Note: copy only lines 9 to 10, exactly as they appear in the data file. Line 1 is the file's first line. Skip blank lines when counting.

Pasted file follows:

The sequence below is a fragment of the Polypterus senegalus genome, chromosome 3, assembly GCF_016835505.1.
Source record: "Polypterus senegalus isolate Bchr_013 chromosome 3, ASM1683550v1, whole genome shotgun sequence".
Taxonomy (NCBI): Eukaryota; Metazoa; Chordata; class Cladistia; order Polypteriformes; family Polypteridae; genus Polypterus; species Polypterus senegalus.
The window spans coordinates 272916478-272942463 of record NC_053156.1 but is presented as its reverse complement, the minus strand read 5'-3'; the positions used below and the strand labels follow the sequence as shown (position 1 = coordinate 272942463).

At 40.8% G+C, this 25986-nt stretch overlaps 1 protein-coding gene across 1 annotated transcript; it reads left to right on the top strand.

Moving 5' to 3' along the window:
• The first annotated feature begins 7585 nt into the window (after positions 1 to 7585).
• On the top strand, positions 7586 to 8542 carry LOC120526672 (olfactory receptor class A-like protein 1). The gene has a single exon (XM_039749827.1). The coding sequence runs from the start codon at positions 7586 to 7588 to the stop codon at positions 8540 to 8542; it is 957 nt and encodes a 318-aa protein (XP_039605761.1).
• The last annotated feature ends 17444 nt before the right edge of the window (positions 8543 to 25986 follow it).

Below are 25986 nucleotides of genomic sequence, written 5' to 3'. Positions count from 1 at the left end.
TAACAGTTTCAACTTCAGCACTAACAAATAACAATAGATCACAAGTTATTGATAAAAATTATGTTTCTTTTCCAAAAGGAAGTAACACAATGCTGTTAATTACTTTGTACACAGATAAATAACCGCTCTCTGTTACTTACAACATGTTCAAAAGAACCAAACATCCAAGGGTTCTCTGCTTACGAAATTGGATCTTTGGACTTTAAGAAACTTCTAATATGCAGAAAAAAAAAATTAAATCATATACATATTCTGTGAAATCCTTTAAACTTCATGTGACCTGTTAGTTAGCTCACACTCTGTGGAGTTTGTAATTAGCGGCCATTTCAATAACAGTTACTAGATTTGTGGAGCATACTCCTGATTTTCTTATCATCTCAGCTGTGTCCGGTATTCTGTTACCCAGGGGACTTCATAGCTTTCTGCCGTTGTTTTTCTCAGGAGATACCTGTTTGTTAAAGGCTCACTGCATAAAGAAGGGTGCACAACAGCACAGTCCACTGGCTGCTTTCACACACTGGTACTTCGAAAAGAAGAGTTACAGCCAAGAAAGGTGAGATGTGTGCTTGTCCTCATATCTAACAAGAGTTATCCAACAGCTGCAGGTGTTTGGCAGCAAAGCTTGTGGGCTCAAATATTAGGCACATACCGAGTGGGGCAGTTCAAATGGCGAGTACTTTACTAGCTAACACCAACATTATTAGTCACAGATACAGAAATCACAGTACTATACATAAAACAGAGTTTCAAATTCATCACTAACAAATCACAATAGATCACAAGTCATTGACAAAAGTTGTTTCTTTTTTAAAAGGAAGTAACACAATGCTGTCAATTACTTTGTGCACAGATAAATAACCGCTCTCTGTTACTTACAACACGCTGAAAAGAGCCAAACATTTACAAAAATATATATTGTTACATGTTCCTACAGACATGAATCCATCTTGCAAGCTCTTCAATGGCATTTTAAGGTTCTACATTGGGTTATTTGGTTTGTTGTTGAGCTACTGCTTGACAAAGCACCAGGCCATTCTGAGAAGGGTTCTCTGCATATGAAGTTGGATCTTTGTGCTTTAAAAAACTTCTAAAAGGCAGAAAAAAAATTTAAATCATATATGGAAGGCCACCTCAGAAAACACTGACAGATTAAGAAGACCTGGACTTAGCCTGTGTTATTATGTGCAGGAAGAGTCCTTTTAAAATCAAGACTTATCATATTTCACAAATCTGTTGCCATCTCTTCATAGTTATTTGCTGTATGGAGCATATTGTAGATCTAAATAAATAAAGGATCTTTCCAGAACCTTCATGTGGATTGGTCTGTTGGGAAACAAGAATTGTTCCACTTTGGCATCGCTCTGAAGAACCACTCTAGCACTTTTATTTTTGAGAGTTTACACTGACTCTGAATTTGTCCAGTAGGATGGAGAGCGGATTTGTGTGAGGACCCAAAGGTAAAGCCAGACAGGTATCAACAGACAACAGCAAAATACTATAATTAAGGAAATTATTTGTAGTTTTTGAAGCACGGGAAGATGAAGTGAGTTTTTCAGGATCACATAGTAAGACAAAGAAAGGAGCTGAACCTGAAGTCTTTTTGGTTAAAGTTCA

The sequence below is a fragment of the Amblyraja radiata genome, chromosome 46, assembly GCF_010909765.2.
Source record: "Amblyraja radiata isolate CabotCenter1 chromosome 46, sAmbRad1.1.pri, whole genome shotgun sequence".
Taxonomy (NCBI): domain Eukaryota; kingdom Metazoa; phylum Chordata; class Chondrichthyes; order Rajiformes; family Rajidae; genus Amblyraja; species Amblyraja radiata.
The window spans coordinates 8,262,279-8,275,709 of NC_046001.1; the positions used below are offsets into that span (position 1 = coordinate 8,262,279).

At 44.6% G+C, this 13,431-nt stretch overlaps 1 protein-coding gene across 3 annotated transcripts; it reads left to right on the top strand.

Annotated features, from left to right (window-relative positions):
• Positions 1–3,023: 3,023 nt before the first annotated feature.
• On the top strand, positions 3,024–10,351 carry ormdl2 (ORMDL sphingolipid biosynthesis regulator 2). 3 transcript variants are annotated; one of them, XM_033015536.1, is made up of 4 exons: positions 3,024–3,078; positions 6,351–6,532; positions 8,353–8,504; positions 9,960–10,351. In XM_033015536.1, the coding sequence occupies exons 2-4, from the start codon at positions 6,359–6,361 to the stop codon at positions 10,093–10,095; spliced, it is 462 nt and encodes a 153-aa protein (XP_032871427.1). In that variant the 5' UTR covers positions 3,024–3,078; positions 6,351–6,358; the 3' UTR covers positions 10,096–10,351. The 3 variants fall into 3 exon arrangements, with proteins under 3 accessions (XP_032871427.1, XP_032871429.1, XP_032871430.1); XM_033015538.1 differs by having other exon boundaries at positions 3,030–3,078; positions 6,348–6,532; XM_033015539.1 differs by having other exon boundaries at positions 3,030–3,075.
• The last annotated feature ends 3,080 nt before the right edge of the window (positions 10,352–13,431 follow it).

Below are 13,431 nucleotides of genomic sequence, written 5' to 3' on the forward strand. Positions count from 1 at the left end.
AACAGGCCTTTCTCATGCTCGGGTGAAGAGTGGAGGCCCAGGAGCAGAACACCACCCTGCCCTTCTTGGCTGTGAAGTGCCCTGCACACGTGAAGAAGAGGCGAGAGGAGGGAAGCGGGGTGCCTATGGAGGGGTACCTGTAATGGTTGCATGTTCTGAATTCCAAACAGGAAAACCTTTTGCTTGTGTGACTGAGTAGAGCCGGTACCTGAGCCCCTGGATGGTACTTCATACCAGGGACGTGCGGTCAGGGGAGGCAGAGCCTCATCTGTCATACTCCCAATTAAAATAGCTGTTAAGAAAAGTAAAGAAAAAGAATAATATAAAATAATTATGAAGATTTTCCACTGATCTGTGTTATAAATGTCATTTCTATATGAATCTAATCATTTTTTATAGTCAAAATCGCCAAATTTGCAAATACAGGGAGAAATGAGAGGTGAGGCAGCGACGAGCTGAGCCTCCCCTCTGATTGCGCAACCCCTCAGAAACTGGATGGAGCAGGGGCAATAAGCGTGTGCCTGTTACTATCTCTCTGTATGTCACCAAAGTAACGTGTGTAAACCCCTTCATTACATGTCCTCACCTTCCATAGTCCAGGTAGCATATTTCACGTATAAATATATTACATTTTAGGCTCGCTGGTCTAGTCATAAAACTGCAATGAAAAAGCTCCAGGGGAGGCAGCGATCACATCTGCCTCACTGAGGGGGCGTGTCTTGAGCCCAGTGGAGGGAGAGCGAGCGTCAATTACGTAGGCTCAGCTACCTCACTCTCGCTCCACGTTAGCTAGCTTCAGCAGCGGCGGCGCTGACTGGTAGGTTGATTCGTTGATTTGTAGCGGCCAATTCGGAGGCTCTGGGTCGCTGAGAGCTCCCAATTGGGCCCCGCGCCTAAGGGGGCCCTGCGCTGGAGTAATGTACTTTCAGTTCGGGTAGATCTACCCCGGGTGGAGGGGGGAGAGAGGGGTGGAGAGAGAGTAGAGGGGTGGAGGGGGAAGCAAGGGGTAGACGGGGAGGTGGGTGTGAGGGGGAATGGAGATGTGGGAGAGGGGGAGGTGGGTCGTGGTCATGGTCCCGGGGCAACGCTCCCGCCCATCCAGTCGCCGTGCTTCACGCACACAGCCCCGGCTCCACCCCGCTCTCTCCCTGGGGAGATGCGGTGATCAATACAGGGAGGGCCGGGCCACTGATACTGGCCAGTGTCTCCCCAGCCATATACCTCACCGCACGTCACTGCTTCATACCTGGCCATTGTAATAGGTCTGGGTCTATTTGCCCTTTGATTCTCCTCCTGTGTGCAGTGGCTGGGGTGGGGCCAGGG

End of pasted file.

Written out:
• The last annotated feature ends 17444 nt before the right edge of the window (positions 8543 to 25986 follow it).

Below are 25986 nucleotides of genomic sequence, written 5' to 3'. Positions count from 1 at the left end.